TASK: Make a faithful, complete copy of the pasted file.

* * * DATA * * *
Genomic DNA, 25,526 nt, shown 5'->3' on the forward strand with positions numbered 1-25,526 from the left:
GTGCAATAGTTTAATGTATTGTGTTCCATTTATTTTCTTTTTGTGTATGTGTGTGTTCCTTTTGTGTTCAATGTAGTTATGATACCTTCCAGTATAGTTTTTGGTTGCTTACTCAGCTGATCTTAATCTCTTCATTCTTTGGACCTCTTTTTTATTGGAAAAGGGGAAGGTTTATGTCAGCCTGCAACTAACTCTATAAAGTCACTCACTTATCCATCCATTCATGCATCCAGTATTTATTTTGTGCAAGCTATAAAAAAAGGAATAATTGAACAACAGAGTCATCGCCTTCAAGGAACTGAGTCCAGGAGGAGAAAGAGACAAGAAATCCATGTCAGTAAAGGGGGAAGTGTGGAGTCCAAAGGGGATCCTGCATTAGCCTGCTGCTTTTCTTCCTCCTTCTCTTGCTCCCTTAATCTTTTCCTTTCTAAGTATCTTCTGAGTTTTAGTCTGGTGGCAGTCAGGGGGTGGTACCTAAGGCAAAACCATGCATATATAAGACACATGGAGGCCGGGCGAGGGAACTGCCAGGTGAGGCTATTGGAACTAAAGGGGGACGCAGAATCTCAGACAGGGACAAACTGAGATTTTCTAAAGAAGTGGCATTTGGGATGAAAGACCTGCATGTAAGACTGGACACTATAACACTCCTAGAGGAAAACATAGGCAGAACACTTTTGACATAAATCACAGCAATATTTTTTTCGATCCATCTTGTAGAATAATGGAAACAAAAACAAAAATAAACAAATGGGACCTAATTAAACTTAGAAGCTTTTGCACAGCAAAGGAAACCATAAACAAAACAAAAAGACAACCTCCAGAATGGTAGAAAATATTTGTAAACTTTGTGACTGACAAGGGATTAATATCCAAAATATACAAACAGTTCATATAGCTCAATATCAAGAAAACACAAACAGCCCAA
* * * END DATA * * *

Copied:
Genomic DNA, 25,526 nt, shown 5'->3' on the forward strand with positions numbered 1-25,526 from the left:
GTGCAATAGTTTAATGTATTGTGTTCCATTTATTTTCTTTTTGTGTATGTGTGTGTTCCTTTTGTGTTCAATGTAGTTATGATACCTTCCAGTATAGTTTTTGGTTGCTTACTCAGCTGATCTTAATCTCTTCATTCTTTGGACCTCTTTTTTATTGGAAAAGGGGAAGGTTTATGTCAGCCTGCAACTAACTCTATAAAGTCACTCACTTATCCATCCATTCATGCATCCAGTATTTATTTTGTGCAAGCTATAAAAAAAGGAATAATTGAACAACAGAGTCATCGCCTTCAAGGAACTGAGTCCAGGAGGAGAAAGAGACAAGAAATCCATGTCAGTAAAGGGGGAAGTGTGGAGTCCAAAGGGGATCCTGCATTAGCCTGCTGCTTTTCTTCCTCCTTCTCTTGCTCCCTTAATCTTTTCCTTTCTAAGTATCTTCTGAGTTTTAGTCTGGTGGCAGTCAGGGGGTGGTACCTAAGGCAAAACCATGCATATATAAGACACATGGAGGCCGGGCGAGGGAACTGCCAGGTGAGGCTATTGGAACTAAAGGGGGACGCAGAATCTCAGACAGGGACAAACTGAGATTTTCTAAAGAAGTGGCATTTGGGATGAAAGACCTGCATGTAAGACTGGACACTATAACACTCCTAGAGGAAAACATAGGCAGAACACTTTTGACATAAATCACAGCAATATTTTTTTCGATCCATCTTGTAGAATAATGGAAACAAAAACAAAAATAAACAAATGGGACCTAATTAAACTTAGAAGCTTTTGCACAGCAAAGGAAACCATAAACAAAACAAAAAGACAACCTCCAGAATGGTAGAAAATATTTGTAAACTTTGTGACTGACAAGGGATTAATATCCAAAATATACAAACAGTTCATATAGCTCAATATCAAGAAAACACAAACAGCCCAA